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Karen Stillerman

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About the author: Karen Perry Stillerman is an analyst and advocate for transforming the U.S. agriculture and food system to one that produces affordable, healthful foods for consumers; reduces air and water pollution; and builds healthy soil for the farmers of tomorrow. She holds a master's degree in public affairs and environmental policy. See Karen's full bio.

A Food Day Wish List: More Veggies, Less Corn

Okay, yes, sometimes corn is a vegetable. But most of the time, it’s something else entirely—highly processed corn syrup in a can of soda, for example, or a fast food burger made from a corn-fed cow. Sadly, today the average American is eating too much of those junk foods, and not enough fruits and vegetables. But while the impacts on public health are dramatic (see this recent report on the costs of diet-related heart disease, for example), that’s not the whole story. Read More

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Monsanto Scientist Pockets “World Food Prize”…But For What, Exactly?

At a glitzy awards ceremony this evening at the Iowa State Capitol in Des Moines, three individuals will be awarded the prestigious World Food Prize. To the dismay of many, all three are experts on genetic engineering and pioneers of its early use in agriculture. Two actually work for agribusiness giants—Monsanto and its Swiss rival, Syngenta—that develop and sell this technology. Read More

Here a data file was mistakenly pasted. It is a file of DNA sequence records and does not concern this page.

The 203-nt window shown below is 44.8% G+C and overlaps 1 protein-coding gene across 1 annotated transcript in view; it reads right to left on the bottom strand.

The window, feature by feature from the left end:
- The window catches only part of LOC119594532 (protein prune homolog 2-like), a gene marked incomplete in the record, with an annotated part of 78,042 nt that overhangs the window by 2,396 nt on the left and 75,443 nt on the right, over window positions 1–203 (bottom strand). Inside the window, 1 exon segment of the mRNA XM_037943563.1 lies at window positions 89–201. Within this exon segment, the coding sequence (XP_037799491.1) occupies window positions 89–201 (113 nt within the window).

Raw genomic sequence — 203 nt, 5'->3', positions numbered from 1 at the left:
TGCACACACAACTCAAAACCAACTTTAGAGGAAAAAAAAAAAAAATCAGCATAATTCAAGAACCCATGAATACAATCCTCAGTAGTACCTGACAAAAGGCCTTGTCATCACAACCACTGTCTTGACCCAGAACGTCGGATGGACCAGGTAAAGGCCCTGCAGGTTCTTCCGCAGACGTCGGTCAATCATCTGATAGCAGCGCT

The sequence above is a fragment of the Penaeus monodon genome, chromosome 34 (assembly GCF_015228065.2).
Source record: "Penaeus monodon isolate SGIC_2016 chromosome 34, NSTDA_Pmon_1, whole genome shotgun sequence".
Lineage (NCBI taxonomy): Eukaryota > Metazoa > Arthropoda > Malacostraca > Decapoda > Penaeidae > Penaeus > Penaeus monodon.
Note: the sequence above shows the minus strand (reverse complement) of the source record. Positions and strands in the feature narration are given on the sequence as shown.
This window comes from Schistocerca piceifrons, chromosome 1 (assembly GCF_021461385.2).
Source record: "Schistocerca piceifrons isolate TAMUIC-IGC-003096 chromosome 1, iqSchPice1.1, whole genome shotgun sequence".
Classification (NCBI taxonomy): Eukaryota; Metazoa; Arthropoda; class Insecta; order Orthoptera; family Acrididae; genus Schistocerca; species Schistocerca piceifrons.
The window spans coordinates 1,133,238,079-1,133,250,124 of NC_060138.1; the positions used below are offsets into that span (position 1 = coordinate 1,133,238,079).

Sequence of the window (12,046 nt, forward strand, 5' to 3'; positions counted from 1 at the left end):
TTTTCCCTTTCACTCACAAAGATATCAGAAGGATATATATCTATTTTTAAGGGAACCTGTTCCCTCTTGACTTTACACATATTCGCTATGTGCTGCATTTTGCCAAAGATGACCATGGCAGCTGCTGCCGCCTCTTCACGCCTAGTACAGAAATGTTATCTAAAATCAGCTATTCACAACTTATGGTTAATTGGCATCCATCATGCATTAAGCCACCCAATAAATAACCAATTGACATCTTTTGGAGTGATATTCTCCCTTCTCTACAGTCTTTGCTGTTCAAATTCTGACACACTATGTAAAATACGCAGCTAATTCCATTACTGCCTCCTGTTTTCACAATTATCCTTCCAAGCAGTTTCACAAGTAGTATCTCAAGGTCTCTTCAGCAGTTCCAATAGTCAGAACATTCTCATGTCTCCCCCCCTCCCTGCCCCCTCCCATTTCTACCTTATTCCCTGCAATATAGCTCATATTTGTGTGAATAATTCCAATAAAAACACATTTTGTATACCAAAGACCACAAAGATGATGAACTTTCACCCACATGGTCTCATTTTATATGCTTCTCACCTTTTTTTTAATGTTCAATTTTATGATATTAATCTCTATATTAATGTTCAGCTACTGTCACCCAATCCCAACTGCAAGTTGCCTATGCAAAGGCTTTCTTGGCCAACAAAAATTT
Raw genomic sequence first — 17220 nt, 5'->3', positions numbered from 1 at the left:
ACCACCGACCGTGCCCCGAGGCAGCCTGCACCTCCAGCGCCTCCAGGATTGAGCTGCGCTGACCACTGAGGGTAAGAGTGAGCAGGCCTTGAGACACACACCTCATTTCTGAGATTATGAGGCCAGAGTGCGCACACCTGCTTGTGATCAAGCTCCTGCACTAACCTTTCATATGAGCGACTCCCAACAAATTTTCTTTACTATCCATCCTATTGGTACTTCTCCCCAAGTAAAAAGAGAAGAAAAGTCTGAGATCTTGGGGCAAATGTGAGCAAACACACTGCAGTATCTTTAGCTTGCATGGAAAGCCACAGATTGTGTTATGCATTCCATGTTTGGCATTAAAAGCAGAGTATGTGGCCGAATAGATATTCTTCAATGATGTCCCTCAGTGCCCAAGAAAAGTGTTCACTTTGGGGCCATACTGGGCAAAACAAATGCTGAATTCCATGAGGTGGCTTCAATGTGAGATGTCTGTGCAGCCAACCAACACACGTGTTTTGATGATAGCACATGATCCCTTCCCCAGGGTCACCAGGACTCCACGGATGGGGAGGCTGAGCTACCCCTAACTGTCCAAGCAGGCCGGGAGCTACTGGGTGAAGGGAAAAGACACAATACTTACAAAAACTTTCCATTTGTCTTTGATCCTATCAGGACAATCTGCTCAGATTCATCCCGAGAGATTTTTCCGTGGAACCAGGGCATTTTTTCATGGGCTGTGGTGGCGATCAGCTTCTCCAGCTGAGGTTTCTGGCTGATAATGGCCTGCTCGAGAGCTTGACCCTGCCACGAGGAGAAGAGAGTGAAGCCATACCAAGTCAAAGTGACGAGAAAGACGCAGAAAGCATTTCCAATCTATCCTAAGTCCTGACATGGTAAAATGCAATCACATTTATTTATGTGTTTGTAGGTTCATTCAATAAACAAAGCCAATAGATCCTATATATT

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From New York to New Mexico, Modest Public Investments Support Healthy Food for All

In a recent post, I wrote about the health benefits—and attendant reductions in health care spending—that could be achieved if public policies helped all Americans to eat healthy foods instead of subsidizing ingredients for junk food. While data from the U.S. Department of Agriculture (USDA) and the Centers for Disease Control (CDC) consistently show that people in every state and at every income level are falling short of dietary recommendations for fruits and vegetables, low-income Americans have the steepest hill to climb.

They also have the most to gain. That’s why I was excited to learn recently about an innovative organization in New York City that is putting public and private funds to work to increase access to fresh, local fruits and vegetables for residents of some of the city’s most economically ailing neighborhoods. Read More

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The $11 Trillion Reward (Or, How Congress Could Improve Health, Save Lives, and Shrink the Deficit in One Easy Step)

It’s August in Washington, DC, and that means two things—the tomatoes at my farmers market are juicy and delicious, and Congress has cleared out and gone home. Both highly anticipated events, but this year, the two are linked in an unusual way.

You see, when Congress split last week, they left a critical piece of food and farm legislation to grow cold on their plate. And while you might think that the “Farm Bill” is mostly of interest to farmers, a new report unveiled by UCS this week shows that we all have a huge stake in what Congress does (or doesn’t do) with this legislation. Read More